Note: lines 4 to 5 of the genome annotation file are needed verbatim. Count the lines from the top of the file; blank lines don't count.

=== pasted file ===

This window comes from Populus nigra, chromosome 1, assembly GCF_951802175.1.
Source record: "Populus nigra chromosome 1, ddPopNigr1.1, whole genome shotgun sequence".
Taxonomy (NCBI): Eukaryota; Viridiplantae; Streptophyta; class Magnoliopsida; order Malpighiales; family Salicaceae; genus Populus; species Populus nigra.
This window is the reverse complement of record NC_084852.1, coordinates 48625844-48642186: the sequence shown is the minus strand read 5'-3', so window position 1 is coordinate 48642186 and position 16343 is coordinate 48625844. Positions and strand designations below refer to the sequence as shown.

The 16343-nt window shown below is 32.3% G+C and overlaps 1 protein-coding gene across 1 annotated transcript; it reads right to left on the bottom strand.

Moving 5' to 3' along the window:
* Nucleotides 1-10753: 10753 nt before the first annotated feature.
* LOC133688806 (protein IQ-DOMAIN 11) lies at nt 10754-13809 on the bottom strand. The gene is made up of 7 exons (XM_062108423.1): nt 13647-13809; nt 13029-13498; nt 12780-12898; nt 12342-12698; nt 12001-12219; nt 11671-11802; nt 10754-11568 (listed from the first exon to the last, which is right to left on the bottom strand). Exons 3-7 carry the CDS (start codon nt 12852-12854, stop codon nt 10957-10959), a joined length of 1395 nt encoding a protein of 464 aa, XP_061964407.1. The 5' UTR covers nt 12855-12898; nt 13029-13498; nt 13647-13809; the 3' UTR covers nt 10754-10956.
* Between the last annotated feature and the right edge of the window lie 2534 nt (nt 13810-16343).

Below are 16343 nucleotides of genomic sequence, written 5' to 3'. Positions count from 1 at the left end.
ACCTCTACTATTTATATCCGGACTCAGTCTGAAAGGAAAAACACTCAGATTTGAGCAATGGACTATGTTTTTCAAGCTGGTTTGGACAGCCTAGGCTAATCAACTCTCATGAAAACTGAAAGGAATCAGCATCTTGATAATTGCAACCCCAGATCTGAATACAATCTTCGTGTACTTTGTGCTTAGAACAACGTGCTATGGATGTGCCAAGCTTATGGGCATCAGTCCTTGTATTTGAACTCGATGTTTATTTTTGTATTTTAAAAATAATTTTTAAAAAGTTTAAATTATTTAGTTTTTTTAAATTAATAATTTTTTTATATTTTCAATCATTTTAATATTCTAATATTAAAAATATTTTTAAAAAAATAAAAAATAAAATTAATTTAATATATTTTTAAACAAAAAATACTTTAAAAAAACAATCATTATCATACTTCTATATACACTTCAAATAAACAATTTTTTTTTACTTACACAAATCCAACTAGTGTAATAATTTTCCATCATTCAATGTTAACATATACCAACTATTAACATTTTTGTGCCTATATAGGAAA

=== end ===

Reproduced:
This window is the reverse complement of record NC_084852.1, coordinates 48625844-48642186: the sequence shown is the minus strand read 5'-3', so window position 1 is coordinate 48642186 and position 16343 is coordinate 48625844. Positions and strand designations below refer to the sequence as shown.

The 16343-nt window shown below is 32.3% G+C and overlaps 1 protein-coding gene across 1 annotated transcript; it reads right to left on the bottom strand.